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  Reactionary senators like Jefferson Beauregard Sessions (R-AL) take a stand against confirming Sonia Sotomayor because she believes that life experiences can inform in a positive manner the ruling of an appellate court judge.  While Sessions and his Republican colleagues condemn Sotomayor for the inexcusable endorsement of empathy in a judicial decision, they may want to consider the history of the Court.

    Justices interpret and apply law, especially precedent decisions, to changing circumstances. As one example, nine white male justices applied statutory law, precedent, and their "wisdom" to issues of race in America and came up with Plessy v. Ferguson (1896) and preserved an apartheid system in much of the country for another sixty years.  In the century of racist court decisions following the Civil War, the Supreme Court was always all-white and all-male. These justices applied their life experience to reflect on the need of society to maintain the color bar for the security and comfort of the people. Which people? Well, white people, of course.

    A justice who knew what it was like to be relegated to separate status in segregated schools, trains, hospitals, etc. might  have laughed bitterly at that reasoning but would also have been able to describe the real life and death consequences and effects of segregation. Empathy? Sure.  A different "wisdom?"  Absolutely.

    Senator Sessions: "There is no place for politics in the courtroom."

    What a sanctimonious fool.  Only the privileged can afford to be so unconscious as to think that politics doesn't shape the legal system and judicial decisions.  Knowledge of the law is essential and respect for precedent is important, but if justices were always fully bound by precedent we would be living without the most important court decisions of the last sixty years. These provided, among other things, the end of sanctioned segregation, provision of defense counsel for the indigent, the right to contraception and abortion services, protection against cops beating a confession out of a defendant, and countless more.  Many of these decisions, especially Brown v. Topeka Board of Education, which declared unconstitutional de jure segregation, were condemned by conservatives and racists as overturning precedents and therefore examples of "judicial activism."

    Then again, Sessions would probably have preferred not to see these more recent developments.  In 1986 Sessions was nominated by President Reagan to a position on a federal appeals court but was rejected by the Senate because of his history or racism, or poor sense of humor, depending on whom you believe.  Here's some details, courtesy of Crooks and Liars:  ( -)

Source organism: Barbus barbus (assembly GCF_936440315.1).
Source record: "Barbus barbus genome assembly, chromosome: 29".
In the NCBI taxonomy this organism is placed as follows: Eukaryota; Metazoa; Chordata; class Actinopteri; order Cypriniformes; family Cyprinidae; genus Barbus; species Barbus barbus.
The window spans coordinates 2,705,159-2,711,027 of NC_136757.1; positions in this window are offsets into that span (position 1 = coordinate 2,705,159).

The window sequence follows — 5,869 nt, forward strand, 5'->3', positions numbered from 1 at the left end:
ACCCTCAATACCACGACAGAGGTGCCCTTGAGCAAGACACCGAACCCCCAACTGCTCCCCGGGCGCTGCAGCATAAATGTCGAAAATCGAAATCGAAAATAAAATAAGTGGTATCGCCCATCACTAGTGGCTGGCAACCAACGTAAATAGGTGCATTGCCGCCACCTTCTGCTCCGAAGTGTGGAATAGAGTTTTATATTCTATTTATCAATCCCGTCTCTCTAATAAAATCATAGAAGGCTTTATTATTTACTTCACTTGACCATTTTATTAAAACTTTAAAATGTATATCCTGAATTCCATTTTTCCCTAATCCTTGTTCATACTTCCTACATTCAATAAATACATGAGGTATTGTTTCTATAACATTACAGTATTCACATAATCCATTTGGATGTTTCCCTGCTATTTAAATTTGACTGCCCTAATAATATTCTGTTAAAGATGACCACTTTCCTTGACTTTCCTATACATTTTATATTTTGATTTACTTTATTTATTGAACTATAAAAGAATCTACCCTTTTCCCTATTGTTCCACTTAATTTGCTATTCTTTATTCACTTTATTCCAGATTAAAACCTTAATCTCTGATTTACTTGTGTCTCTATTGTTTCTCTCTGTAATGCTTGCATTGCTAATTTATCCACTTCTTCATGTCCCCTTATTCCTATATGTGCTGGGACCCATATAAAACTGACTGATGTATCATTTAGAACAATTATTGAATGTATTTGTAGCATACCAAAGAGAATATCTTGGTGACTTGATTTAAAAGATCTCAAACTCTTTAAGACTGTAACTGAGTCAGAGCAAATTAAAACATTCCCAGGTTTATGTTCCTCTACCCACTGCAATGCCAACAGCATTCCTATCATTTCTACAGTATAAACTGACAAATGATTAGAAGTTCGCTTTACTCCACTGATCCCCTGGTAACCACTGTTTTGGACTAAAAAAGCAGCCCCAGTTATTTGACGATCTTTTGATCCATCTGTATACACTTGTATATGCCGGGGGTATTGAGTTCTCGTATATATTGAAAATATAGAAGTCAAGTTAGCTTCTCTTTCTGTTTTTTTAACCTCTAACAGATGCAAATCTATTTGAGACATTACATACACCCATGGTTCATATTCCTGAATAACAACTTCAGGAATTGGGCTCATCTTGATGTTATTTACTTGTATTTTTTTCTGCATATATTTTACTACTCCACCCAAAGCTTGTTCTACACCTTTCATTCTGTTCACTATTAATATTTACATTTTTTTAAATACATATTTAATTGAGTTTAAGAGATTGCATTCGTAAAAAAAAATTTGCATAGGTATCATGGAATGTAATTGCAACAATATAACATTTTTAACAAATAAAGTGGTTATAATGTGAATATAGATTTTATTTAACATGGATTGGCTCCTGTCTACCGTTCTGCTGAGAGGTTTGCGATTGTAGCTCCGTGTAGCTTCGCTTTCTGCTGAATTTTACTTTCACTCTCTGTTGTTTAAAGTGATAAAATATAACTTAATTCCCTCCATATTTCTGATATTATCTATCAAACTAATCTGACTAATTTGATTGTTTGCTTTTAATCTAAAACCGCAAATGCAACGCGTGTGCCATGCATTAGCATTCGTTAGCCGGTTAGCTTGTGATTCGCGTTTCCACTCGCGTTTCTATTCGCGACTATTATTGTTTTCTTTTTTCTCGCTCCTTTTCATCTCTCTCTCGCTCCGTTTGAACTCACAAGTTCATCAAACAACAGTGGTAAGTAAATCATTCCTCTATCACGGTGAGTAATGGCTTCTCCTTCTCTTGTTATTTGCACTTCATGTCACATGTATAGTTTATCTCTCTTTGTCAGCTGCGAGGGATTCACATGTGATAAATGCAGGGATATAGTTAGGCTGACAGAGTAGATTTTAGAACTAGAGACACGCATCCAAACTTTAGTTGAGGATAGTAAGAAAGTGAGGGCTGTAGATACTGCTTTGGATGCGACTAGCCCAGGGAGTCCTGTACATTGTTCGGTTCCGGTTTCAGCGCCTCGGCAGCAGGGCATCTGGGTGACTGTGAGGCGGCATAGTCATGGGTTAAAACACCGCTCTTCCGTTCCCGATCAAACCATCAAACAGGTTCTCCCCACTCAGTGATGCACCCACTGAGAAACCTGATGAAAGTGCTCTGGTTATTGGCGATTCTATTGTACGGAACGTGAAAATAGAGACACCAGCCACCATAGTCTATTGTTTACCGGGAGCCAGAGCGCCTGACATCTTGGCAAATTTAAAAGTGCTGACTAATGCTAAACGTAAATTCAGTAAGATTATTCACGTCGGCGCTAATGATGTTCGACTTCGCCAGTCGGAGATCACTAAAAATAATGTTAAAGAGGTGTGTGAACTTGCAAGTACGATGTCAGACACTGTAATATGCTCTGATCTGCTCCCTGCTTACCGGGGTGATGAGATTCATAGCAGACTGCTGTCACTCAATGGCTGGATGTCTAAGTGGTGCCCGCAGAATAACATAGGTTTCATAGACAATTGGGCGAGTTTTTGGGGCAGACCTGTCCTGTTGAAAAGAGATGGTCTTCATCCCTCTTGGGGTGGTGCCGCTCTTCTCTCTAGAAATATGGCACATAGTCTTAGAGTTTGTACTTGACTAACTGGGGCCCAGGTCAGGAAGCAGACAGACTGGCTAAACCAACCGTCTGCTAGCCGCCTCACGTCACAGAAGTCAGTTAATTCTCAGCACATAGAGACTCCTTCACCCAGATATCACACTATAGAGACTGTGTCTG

As a U.S. Attorney in Alabama, Sessions' most notable effort was prosecuting three civil rights workers, including a former aide to Martin Luther King Jr., on trumped up charges of voter fraud.

Also during his illustrious career in Alabama, Sessions called the NAACP "un-American" because it, among other groups, "forced civil rights down the throats of people." A former career Justice Department official who worked with Sessions recalled an instance when he referred to a white attorney as a "disgrace to his race" for litigating voting rights cases on behalf of African Americans. Sessions later acknowledged having made many of the controversial remarks attributed to him, but claimed to have been joking.

What's more, Thomas Figures, a former assistant U.S. Attorney in Alabama and an African American, later explained that during a 1981 murder investigation involving the Ku Klux Klan, Sessions was heard by several colleagues commenting that he "used to think they [the Klan] were OK" until he found out some of them were "pot smokers." Sessions once again acknowledged making the remark, but once again claimed to have been kidding. Figures also remembered having heard Sessions call him "boy," and once warn him to "be careful what you say to white folks."

    And this is the Republicans' ranking member on the Judiciary Committee and the one leading the charge against Sotomayor, whom the Republicans dare to call a racist because of her comments about the benefits of her life experience as a woman of color in understanding the impact of the law.  

    I find myself saying it every day:  They have no shame and there are no limits to their hypocrisy.

Originally posted to jhannon on Thu Jul 16, 2009 at 09:20 PM PDT.

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Comment Preferences

  •  Tip Jar (6+ / 0-)
    Recommended by:
    csquared, cee4, dot farmer, trs, southriver, Dbug

    If looks could kill it would have been us instead of him.

    by jhannon on Thu Jul 16, 2009 at 09:20:16 PM PDT

  •  I wouldn't call it "silliness", because that (1+ / 0-)
    Recommended by:
    Nisi Prius